This will date me, but 17 years ago as a young marketing professional, I attended a marketing conference hosted by Yahoo!. Many of marketing’s leading voices were at the conference discussing the latest “thing” in the industry—integrated marketing campaigns. But one presenter said something that struck a chord with me. “Marketing is not what you say; it’s what you do.” If I recall correctly, the speaker was the late Dr. Don E. Schultz, a marketing professor at Northwestern University and a prolific author of many popular and successful marketing books.
At the time of the conference, I was working for an advertising agency as a Communications Planner on the Audi automobile account and Dr. Schultz’s words stuck with me because of their simplicity and honesty. They helped me realize advertising campaigns shouldn’t be constrained to words, images, delivered via traditional media channels. Truly integrated and effective campaigns extend beyond what a brand says and impact what it does.
Shultz’s words caused me to re-think our approach to launching the 2005 Audi A3, a new and unique “luxury hatchback.” Launching the A3 was challenging. At the time, a “luxury hatchback” was an oxymoron because “luxury” and “hatchbacks” were not synonymous in consumers’ minds. So, instead of launching the car via a traditional campaign using TV, magazine, newspaper, and online ads saying there was a great new car coming, we got creative. Our re-imagined launch plan got the brand and its new care out in the world doing things that demonstrated just how special it was.
The campaign included brand participation at unique, high profile in-person events like Coachella, cutting-edge social and influencer media that broadened the brand’s voice and extended its reach, used online videos with Easter eggs buried inside to surprise, delight, and generate buzz and engaged consumers through immersive experiences and contests that taught them about the car’s features and encouraged them to share what they had learned about Audi. We didn’t just tell people about the car and the brand–we got the brand actively doing things that showed people this was a different kind of car. And the things we did gave people a reason to pay attention.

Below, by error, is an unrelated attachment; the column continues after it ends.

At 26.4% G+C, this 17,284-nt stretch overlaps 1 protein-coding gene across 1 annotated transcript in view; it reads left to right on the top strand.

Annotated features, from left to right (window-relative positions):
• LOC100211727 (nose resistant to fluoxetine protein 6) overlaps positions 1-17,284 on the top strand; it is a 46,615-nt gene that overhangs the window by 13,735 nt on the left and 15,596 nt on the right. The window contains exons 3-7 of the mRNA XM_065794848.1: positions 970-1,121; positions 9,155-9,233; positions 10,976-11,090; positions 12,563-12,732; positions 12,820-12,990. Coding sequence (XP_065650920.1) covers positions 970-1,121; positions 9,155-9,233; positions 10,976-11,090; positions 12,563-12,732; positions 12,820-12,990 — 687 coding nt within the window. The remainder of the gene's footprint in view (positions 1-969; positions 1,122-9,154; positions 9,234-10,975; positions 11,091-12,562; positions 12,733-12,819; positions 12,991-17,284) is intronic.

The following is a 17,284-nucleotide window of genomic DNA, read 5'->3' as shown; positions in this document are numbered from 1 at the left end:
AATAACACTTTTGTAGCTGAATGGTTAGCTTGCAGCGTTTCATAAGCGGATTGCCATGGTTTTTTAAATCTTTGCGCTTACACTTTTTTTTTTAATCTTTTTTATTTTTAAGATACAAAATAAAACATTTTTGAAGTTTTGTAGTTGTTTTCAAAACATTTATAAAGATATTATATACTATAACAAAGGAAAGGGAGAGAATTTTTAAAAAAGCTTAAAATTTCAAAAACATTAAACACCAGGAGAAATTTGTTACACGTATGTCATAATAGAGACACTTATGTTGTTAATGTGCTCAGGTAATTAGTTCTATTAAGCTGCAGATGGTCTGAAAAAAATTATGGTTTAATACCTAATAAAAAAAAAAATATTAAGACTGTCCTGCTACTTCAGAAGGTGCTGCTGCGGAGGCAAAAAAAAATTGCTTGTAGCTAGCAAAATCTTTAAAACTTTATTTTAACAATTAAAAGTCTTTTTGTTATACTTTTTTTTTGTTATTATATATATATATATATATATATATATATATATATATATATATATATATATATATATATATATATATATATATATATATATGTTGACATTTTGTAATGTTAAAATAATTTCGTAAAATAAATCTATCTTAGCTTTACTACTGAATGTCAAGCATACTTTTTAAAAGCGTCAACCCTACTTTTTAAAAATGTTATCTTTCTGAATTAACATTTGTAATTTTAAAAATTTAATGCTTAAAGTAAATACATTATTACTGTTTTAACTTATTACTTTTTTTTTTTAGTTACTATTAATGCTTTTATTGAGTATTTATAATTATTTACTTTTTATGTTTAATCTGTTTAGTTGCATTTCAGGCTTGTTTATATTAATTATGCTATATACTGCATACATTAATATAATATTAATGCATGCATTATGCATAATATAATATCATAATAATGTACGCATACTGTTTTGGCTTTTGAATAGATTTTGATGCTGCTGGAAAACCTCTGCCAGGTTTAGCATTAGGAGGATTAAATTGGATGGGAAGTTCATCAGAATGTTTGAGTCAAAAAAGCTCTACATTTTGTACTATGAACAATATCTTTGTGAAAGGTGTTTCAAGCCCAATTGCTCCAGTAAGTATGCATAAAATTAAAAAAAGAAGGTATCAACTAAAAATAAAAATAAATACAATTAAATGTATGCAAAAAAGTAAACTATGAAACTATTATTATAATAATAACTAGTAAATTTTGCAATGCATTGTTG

The campaign was known as “The Audi Art of the Heist,” and it became the most awarded advertising effort of 2005. But most important—it was effective. The Audi A3 smashed all sales expectations becoming the first-ever successful launch of a “luxury hatchback” in the US. The campaign was successful because it helped the brand stand out from the competition not by saying, but by doing.
The same is true for marketing your employer value proposition (EVP). It’s not what you say it is; it’s what you do that makes your EVP come to life and stand apart from the competition so you can attract the best talent in the market. If you want your EVP to truly be a source of competitive advantage in the war for talent, you need to do more than talk about it. You must make sure to do things that bring the EVP to life through actions.
At Personify, we built our team and process to help you deliver on your EVP through the entire recruiting and onboarding process. First, if you don’t have an EVP, we can help you execute a brand audit to identify and define it. A clearly articulated EVP summarizes the key reasons employees should work for your firm and lives at the intersection of your Employee, Employer, and Cultural truths. It helps attract people who are predisposed to what you do and how you do it and helps filter out those who don’t (or won’t) buy-in. You need to know what makes your company different and better as an employer than the competition.
An EVP cannot be just a handful of words that show up on a career site. An EVP needs to be part of the experience an organization delivers for candidates and employees alike. You must offer a compensation and benefits plan that aligns with your EVP. You should create content for your career site that shows how you bring the EVP to life for employees through your culture, employee events, functions, and committees.
Include employee testimonials on your career sites and in talent community newsletters. Recognize and celebrate employee milestones and successes on company social media outposts.
Track and improve your eNPS and strive to be a “Best Places to Work” in your area.
Feature the EVP prominently in job descriptions and on employer brand pages on job boards. Create a recruitment experience that shifts the internal team’s mindset from “should we choose you” to “if we are lucky to have you select us.” Re-invent the game-day interview experience in ways that make candidates feel special and leave a lasting positive impression. Don’t wait for them to send you a “thank you” note; proactively send candidates a handwritten note thanking them for the interview.
Then, once you’ve made a hiring decision, make the transition period fun for the new hire in ways that come from your EVP. It can be a big mind shift, but when you make it, your whole approach to recruiting changes. You start doing things differently–things that help your brand stand out from the competition, spark a desire among candidates to work for you, and build loyalty among current employees.